Whitetail deer

Best game-land bets: Uwharrie National Forest, Sandhills, Green River, South Mountains, Buffalo Cove, Thurmond-Chatham.

Most public-land hunting in Western North Carolina is in the Nantahala and Pisgah national forests, which have more than a million acres for hunters to roam.

These two administrative areas have decent numbers of whitetail deer, but often the hunting is rugged because the terrain is extremely vertical in many areas.

Gordon Warburton, the Commission biologist supervising game lands in Western North Carolina, has two top deer game lands: Uwharrie National Forest and Sandhills.

"Uwharrie is one of the best areas for public deer hunting," Warbuton said.

Uwharrie covers 50,189 acres in 24 tracts, some as small as 50 acres and several spanning thousands of acres. In Davidson, Montgomery and Randolph counties, the Uwharrie is east of the Yadkin River drainage. It receives extreme hunting pressure, but its size usually creates uncrowded conditions.

Uwharrie offers six-day-per-week hunting without permits and features two one-week either-sex seasons.

At 61,225 acres, Sandhills is larger than Uhwarrie and is divied into 42 sections in Hoke, Moore, Richmond and Scotland counties. Hunting is allowed three days a week and its deer-season follows eastern-zone dates, but with no deer-dog hunting allowed. It has a permit-only, month-long either-sex season that allows 100 hunters each day. The hunt has an Oct. 1 application deadline.

Farther west in Warburton's usual territory are Buffalo Cove, Green River, South Mountains and Thurmond-Chatham game lands, where Commission work crews have conducted burning, timber thinning and other work to create open areas and habitat for deer.

Black bear

Best game-land bets: Pisgah National Forest, Nantahala National Forest, Mount Mitchell and Daniel Boone bear sanctuaries, Pond Mountain, Cold Mountain, Needmore, South Mountains, Johns River, Buffalo Cove, Mitchell River, Dupont State Forest.

Western North Carolina is coming on strong to challenge the east in numbers, if not overall size, of bears. The nine western bear sanctuaries have helped increase bear numbers.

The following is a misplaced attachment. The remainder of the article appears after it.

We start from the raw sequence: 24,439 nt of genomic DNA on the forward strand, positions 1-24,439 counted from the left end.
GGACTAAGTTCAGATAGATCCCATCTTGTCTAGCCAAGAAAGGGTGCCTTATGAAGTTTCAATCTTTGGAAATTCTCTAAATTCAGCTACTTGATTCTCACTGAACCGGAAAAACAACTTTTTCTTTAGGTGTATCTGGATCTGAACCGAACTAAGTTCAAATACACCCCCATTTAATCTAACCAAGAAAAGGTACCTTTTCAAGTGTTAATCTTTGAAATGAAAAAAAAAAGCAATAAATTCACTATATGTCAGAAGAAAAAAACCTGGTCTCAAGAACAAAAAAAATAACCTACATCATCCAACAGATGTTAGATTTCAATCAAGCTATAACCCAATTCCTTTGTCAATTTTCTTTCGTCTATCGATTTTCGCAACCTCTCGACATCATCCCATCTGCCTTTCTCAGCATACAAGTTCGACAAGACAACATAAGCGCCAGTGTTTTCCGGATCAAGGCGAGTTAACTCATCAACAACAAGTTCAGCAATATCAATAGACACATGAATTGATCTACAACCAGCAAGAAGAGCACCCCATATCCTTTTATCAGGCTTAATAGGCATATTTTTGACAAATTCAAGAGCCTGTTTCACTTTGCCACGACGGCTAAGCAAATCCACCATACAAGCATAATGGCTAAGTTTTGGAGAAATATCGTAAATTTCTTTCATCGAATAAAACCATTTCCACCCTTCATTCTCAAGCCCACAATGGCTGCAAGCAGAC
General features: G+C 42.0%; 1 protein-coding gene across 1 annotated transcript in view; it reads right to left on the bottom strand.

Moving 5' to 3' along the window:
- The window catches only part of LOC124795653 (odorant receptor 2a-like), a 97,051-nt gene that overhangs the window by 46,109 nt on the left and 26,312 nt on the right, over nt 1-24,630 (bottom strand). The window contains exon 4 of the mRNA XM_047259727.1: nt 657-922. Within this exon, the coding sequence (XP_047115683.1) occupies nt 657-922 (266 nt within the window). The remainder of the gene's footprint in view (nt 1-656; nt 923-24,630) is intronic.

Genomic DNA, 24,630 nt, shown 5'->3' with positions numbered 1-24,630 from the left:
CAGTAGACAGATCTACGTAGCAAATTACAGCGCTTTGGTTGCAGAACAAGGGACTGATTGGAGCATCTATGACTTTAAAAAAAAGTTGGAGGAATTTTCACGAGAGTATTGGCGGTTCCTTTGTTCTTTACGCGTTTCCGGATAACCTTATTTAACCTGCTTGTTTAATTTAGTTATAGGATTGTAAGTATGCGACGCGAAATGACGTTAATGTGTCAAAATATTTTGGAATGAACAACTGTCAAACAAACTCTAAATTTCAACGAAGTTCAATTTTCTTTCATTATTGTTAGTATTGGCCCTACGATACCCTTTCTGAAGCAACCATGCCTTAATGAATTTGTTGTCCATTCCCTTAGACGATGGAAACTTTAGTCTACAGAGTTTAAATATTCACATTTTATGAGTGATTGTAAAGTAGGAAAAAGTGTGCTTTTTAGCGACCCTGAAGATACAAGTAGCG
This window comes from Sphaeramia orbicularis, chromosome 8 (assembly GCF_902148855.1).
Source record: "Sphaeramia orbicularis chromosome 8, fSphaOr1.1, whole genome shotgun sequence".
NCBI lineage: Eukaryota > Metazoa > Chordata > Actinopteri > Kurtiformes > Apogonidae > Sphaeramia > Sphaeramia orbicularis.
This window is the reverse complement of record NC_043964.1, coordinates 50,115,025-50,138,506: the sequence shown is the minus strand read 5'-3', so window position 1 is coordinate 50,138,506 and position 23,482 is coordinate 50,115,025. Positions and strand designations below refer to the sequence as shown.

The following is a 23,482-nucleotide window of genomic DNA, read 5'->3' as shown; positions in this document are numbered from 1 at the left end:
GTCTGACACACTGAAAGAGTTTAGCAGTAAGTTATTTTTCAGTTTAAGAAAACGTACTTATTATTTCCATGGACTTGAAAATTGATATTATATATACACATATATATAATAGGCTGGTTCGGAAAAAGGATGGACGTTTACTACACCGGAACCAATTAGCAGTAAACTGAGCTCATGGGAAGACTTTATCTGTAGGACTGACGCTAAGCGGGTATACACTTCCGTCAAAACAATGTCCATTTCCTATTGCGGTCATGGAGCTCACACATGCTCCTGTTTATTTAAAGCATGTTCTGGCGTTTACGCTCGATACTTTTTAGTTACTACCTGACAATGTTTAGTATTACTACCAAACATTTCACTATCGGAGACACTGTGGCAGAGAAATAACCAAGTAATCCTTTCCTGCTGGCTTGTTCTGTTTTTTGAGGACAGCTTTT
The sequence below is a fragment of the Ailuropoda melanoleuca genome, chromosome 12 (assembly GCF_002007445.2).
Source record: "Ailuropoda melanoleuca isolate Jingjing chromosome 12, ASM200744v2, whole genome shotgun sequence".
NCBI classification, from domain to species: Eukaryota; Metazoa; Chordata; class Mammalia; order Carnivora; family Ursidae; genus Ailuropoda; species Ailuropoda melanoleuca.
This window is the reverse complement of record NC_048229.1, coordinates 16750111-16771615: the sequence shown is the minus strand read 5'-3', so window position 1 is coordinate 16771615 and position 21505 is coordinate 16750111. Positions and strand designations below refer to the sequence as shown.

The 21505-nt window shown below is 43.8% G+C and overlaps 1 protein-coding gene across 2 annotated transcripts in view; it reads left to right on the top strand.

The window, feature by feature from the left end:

During 2011, hunters harvested 1,170 western bears (trailing the east's 1,604).

"Bears are increasing in numbers in the mountains," Warburton said.

The Pisgah and Nantahala national forests are favorite places for still-hunters, although dogging dominates. Public-land hunters tagged 112 bears in Graham County last season - the most in Western North Carolina.

Western bear seasons will run Oct. 10-Nov. 17 and Dec. 10-Jan. 1.

Some bear sanctuaries offer permit-only hunts. Mount Mitchell Bear Sanctuary has still hunts or dog hunts Oct. 15-17 and Dec. 10 to Jan. 1, 2013 The Daniel Boone Bear Sanctuary offers 16 two-day permit bear hunts spaced from Oct. 10-Dec. 29. Two-year-old Pond Mountain Game Land in the northwest corner of Ashe County has five permit-only bear hunts between Oct. 15 and Dec. 31.

These permit hunts can be viewed at the Commission's Web site (

The Linville Gorge region near Grandfather Mountain has good bear hunting that extends south through Graham, Macon and Swain counties, Warburton said.

Small game

Best game-land bets: Uhwarrie National Forest, Sandhills, South Mountains, Johns River, Pisgah, Nantahala, Perkins, Cold Mountain.

Warburton said the best squirrel hunting on public land in the western half of the state is in the Uwharrie National Forest, although hunting also is good in the Nantahala and Pisgah areas.

"Uwharrie has the top gray squirrel hunting," he said, "because of all the hardwood ridges."

Uwharrie also offers some rabbit hunting and a few dove fields.

Sandhills features fox squirrels, found at very few game lands. It also has gray squirrels, rabbits and quail.

Hunters must be careful, however, not to hunt the CURE area. Quail hunting also isn't permitted at the field-trail area. Opossum, rabbit and squirrel hunting is permitted at the field-trial region during specific dates.

A $5 permit allows hunters to take predators, furbearers, crows and doves from Dec. 10 to Feb. 28 on Johns River in Burke County, specifically the Lower Creek and Loop Road units.

South Mountains has a few quail, but the Commission continues to try to increase bobwhite numbers.

Grouse hunting is popular with a small segment of hunters at western game lands. Grouse habitat is scarce at national forests.


Best game-land bets: Johns River, Needmore, Sandy Mush.

The limiting factors for waterfowl hunting are access to water and being mostly outside the Atlantic Flyway.

Western ducks and geese are mostly resident birds; few game lands have major streams, rivers or areas with beaver ponds. A lot of western waterfowl hunting is restricted to float trips and jump-shooting wood ducks or mallards.

"Johns River has mostly wood ducks, mallards and the occasional black duck," Warburton said. "Teal sometimes come through."

Float trips and jump-shooting ducks on the Little Tennessee River that flows out of Fontana Lake at the Needmore Game Land in Macon and Swain counties can be good.

Beaver ponds on U.S. Forest Service land in the Grandfather Ranger District near Robbinsville offer some wood ducks, Warburton noted. Most waterfowl hunting occurs at the Catawba and French Broad rivers, plus canoeists may encounter rafts of ducks in the bends of the New River.